James Leroy Wilson's blog

Saturday, August 15, 2009

Sorry if this means I'm a jerk, but . . .

I'm not sorry to hear that Les Paul passed away.

Maybe if he was still of alert mind and I actually knew him personally, I'd feel differently. And maybe he was of alert mind, and if so I send condolences to his friends and family, those who will miss him.

But I won't "miss" him.

Here's why I say this:

1. His inventions and innovations - the electric guitar, studio over-dubbing, etc. - were developed long before I was born. During my own lifetime, I have no idea what Les Paul accomplished aside from receiving honors. His life's work was mostly accomplished before I was born.
2. His name was also a brand. And he was viewed as a god by those influenced by him. He got all the credit he was ever going to get. He made rock stardom possible, but he was never a rock star himself. Even he must have known he would never become as famous as Edison, Einstein, or Elvis. Even so, he got plenty of adoration in his lifetime.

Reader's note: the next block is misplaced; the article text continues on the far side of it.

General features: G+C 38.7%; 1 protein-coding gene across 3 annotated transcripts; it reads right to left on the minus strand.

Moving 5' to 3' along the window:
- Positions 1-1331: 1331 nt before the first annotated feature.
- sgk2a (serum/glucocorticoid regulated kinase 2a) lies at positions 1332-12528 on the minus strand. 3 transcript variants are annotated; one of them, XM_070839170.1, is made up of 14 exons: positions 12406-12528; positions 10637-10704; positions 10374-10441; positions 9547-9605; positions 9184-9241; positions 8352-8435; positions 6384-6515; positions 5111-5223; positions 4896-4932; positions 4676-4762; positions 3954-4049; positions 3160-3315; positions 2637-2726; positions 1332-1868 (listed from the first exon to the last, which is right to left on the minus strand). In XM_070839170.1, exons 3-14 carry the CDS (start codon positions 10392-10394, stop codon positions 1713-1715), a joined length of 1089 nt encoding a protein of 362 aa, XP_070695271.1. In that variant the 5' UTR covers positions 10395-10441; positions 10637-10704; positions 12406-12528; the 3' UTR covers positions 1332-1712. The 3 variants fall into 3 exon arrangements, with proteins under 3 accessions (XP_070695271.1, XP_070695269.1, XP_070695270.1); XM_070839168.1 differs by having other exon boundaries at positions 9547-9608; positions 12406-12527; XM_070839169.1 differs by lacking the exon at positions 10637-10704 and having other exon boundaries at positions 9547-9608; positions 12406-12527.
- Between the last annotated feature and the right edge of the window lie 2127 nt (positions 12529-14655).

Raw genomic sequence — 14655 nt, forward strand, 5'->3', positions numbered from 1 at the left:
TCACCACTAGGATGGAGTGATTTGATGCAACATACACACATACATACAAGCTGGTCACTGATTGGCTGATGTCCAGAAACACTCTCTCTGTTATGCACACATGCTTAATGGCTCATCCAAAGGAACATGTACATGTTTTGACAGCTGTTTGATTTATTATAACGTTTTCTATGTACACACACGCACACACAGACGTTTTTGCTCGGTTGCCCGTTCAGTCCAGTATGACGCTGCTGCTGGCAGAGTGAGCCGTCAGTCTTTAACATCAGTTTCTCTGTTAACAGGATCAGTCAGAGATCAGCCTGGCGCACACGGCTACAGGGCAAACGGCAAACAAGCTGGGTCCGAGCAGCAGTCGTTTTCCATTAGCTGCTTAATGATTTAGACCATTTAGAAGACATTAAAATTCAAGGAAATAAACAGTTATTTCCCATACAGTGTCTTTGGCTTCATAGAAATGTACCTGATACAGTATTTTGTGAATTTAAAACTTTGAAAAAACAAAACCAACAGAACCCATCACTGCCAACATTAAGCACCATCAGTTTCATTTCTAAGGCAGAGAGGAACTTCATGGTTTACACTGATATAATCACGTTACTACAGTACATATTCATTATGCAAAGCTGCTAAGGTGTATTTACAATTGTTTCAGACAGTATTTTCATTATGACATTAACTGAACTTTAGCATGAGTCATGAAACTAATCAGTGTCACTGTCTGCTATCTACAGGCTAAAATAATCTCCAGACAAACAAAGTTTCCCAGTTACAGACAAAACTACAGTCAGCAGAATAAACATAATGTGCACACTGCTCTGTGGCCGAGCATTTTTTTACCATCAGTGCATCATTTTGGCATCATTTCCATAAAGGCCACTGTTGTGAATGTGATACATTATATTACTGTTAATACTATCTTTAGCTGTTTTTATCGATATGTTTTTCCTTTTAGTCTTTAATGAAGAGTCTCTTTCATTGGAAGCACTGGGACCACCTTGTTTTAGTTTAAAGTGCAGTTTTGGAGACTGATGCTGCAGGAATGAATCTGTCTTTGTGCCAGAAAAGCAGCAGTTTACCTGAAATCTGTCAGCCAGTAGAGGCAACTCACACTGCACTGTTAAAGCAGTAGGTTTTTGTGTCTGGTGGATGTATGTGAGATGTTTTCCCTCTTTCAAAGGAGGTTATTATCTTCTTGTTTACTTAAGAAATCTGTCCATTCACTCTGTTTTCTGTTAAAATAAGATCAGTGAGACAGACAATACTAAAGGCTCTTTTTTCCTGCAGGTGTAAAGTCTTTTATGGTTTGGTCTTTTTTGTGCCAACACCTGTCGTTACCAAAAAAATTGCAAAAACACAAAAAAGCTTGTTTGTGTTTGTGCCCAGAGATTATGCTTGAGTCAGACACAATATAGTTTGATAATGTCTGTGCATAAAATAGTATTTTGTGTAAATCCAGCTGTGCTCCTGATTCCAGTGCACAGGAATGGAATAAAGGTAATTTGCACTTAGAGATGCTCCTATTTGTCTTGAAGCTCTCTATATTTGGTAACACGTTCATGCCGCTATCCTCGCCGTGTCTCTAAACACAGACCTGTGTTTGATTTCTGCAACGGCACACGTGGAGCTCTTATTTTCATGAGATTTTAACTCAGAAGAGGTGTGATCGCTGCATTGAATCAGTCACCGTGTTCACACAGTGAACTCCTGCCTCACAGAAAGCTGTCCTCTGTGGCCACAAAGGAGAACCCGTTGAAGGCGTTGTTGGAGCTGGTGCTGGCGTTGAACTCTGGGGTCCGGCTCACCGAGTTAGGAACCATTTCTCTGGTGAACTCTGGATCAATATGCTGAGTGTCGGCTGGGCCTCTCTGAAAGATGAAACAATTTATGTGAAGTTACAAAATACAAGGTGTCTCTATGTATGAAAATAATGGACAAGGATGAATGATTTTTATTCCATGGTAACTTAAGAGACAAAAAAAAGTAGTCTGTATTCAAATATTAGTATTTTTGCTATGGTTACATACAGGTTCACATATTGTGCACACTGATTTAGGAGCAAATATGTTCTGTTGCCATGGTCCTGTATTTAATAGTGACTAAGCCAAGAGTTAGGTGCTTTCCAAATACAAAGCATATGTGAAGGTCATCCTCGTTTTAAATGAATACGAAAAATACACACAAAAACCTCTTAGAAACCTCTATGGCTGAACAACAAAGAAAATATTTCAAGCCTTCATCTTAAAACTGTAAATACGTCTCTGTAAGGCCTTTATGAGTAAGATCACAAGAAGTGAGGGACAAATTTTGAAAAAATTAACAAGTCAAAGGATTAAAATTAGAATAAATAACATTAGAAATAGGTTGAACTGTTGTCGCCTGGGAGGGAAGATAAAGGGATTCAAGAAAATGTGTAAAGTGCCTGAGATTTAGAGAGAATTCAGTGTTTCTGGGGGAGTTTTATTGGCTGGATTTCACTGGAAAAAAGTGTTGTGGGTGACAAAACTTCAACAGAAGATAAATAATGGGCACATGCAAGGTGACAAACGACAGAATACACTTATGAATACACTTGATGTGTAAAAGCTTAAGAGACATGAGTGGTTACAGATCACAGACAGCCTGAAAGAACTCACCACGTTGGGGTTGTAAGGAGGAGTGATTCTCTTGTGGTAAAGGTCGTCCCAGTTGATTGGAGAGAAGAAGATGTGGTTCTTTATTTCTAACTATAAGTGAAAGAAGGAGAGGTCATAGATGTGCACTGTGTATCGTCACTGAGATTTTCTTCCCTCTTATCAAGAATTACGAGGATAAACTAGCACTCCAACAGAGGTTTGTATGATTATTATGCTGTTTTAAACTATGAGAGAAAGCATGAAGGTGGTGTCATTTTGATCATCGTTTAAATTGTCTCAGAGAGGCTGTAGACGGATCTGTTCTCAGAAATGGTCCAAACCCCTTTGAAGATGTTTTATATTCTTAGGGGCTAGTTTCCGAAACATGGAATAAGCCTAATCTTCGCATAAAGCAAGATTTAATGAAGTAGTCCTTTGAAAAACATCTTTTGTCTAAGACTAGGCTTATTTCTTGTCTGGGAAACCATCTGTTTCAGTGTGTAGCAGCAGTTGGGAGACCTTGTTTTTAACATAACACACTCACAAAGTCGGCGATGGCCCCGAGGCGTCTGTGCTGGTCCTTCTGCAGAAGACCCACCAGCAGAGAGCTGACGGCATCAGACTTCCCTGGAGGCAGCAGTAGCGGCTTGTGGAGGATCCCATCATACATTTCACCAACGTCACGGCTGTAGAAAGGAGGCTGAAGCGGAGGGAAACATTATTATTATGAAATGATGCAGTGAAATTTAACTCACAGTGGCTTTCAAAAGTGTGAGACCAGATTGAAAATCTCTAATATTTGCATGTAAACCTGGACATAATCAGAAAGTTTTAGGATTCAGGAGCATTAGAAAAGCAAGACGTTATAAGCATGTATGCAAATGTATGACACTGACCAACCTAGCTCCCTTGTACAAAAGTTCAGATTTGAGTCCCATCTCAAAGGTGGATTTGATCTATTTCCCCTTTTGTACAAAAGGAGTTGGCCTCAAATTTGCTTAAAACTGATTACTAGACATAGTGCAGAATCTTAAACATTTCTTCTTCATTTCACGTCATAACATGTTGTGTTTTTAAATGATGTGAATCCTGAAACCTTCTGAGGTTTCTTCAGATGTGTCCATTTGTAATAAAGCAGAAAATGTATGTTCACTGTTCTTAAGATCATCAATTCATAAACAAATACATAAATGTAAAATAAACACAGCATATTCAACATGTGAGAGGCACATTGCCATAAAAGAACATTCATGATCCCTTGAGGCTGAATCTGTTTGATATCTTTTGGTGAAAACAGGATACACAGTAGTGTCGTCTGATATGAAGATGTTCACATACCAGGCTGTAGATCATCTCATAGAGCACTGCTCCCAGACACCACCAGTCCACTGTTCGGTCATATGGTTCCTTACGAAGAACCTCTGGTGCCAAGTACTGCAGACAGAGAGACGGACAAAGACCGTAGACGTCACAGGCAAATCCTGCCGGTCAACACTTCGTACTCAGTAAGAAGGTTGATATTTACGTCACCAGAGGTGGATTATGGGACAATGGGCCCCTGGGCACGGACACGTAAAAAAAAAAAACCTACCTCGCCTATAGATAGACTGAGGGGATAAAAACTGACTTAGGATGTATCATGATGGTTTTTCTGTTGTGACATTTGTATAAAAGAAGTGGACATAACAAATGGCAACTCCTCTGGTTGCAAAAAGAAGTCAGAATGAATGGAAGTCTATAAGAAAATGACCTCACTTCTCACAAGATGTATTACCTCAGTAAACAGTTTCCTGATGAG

3. Regarding the honors he apparently had not received but probably deserved, like the Medal of Freedom - if he hadn't received it by now, he wouldn't have anyway. By the age of 94, you've already received all the tributes you're going to get. That is, unless you live to 100, when you might get a re-hash of old tributes.

Maybe if a Fountain of Youth and Immortality is discovered tomorrow, I'd feel a twinge of regret that a genius like Les Paul didn't hang on just a little bit longer and may have faced our still-young century with renewed ambition and vigor. But that isn't going to happen, and Paul was 94.

The world is full of strange, tragic events. The passing of 94 year-old men who lived the American Dream isn't one of them.


  1. Nothing particularly sad about the situation - for me, Paul's passing is more a good excuse for media to reflect on his story and accomplishments.

  2. Robert Novak's passing softens the blow.